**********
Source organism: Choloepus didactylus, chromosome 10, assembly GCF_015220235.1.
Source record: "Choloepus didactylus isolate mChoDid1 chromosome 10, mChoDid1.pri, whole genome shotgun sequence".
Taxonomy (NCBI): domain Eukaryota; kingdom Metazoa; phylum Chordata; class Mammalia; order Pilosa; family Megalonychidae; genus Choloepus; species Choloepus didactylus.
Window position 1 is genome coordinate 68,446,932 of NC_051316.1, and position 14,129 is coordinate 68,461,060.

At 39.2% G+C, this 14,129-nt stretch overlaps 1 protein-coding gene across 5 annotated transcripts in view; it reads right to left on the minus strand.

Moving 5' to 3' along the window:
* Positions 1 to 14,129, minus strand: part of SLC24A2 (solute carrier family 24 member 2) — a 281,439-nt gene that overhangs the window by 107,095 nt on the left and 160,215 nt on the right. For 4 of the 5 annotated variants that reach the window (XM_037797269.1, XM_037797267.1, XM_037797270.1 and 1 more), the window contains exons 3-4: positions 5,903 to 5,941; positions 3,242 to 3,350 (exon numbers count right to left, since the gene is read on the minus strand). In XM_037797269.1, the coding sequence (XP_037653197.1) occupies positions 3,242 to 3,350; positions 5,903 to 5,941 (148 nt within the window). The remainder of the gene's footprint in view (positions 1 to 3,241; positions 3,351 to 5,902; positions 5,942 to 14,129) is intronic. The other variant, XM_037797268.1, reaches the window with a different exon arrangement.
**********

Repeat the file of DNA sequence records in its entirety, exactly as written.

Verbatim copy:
Source organism: Choloepus didactylus, chromosome 10, assembly GCF_015220235.1.
Source record: "Choloepus didactylus isolate mChoDid1 chromosome 10, mChoDid1.pri, whole genome shotgun sequence".
Taxonomy (NCBI): domain Eukaryota; kingdom Metazoa; phylum Chordata; class Mammalia; order Pilosa; family Megalonychidae; genus Choloepus; species Choloepus didactylus.
Window position 1 is genome coordinate 68,446,932 of NC_051316.1, and position 14,129 is coordinate 68,461,060.

At 39.2% G+C, this 14,129-nt stretch overlaps 1 protein-coding gene across 5 annotated transcripts in view; it reads right to left on the minus strand.

Moving 5' to 3' along the window:
* Positions 1 to 14,129, minus strand: part of SLC24A2 (solute carrier family 24 member 2) — a 281,439-nt gene that overhangs the window by 107,095 nt on the left and 160,215 nt on the right. For 4 of the 5 annotated variants that reach the window (XM_037797269.1, XM_037797267.1, XM_037797270.1 and 1 more), the window contains exons 3-4: positions 5,903 to 5,941; positions 3,242 to 3,350 (exon numbers count right to left, since the gene is read on the minus strand). In XM_037797269.1, the coding sequence (XP_037653197.1) occupies positions 3,242 to 3,350; positions 5,903 to 5,941 (148 nt within the window). The remainder of the gene's footprint in view (positions 1 to 3,241; positions 3,351 to 5,902; positions 5,942 to 14,129) is intronic. The other variant, XM_037797268.1, reaches the window with a different exon arrangement.